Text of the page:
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Ministry of Education, Training and Employment Senior Systems Administrator Lance Barnes (left) with summer interns Jeremy O'Sullivan, Olin Monteith and Shirley Rivers.

Published 15th August 2011, 12:22pm

This summer the Ministry of Education, Training and Employment has engaged nine interns as part of government's student employment programme. But three in particular are helping the ministry's information technology (IT) team prepare for the new school year.
Jeremy O'Sullivan, Olin Monteith and Shirley Rivers all have an interest in computers and as such, have been furthering their education and experience in the field.
They've been working alongside Senior Systems Administrators Lance Barnes, Shanalyn Barnes, Drew Connolly and Richard Bodden to ensure that the education network is ready for the 2011-2012 school year.
Jeremy O'Sullivan, who enters his senior year at Michigan Technological University this September, has interned with the ministry for the last three summers. He says he's learned a lot about the ethical side of a technician's work, and about the trust and confidentiality issues which accompany some areas of the job.
But more importantly he loves the consistent experience the opportunity has offered him. "In this field you can have all the qualifications you need," he says, "but it's experience that will get you that first job."
Olin Monteith, who recently completed his associate's degree in IT at the University College of the Cayman Islands, will be heading to Illinois' Quincy University next month, to earn his bachelor's.
He notes that the internship has helped him gain a better understanding of the technology field, but it's the opportunity to apply his theoretical knowledge in the real world that he values most.
The youngest in the group, Shirley Rivers, says the experience has taught him to think on his feet. "There's not always a script to solve the issues we face," he explains. "So you really just have to take each challenge as it comes."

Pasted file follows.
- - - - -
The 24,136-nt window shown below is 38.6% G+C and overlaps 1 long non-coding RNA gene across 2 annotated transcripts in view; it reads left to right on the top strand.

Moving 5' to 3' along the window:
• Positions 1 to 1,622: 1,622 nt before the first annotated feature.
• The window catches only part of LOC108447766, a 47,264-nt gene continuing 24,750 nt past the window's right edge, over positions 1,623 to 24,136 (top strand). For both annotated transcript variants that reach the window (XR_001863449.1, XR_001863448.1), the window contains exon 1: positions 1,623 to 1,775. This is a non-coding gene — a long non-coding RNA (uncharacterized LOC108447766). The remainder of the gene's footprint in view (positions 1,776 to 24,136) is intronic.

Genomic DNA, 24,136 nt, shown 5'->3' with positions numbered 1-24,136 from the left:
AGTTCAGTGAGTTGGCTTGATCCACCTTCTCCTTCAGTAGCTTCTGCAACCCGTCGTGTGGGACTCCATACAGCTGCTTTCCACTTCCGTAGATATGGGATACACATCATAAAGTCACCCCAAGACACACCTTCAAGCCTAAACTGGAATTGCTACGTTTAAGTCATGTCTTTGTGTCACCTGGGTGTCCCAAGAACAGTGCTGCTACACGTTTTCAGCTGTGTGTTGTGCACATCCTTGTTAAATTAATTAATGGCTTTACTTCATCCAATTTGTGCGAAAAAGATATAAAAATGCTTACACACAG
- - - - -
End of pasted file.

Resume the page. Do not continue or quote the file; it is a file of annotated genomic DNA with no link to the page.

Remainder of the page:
This is his second year as an IT intern with the ministry, and he now awaits his Year 11 external examination results before he'll know for sure what the new school year holds. But regardless, he's certain it will have something to do with computers.
According to Senior Systems Administrator Lance Barnes, the Ministry of Education, Training and Employment has the second-largest computer network in the Cayman Islands. More than 2,000 PCs are connected to the system.
With limited permanent staff, the interns play an integral role in helping his unit prepare all PCs for the new school year. Specifically, they are tasked with tagging computers that display operational problems, those that need replacing, and troubleshooting other general IT problems.
They also install new software, most of which is purchased during the summer months, onto new and existing PCs.
Overall Mr. Barnes is optimistic that the experience will help the interns when they begin their job search. He adds, "Hopefully, we can hire some of the interns later on. But if not, we've at least given them a start with some experience."
(GIS)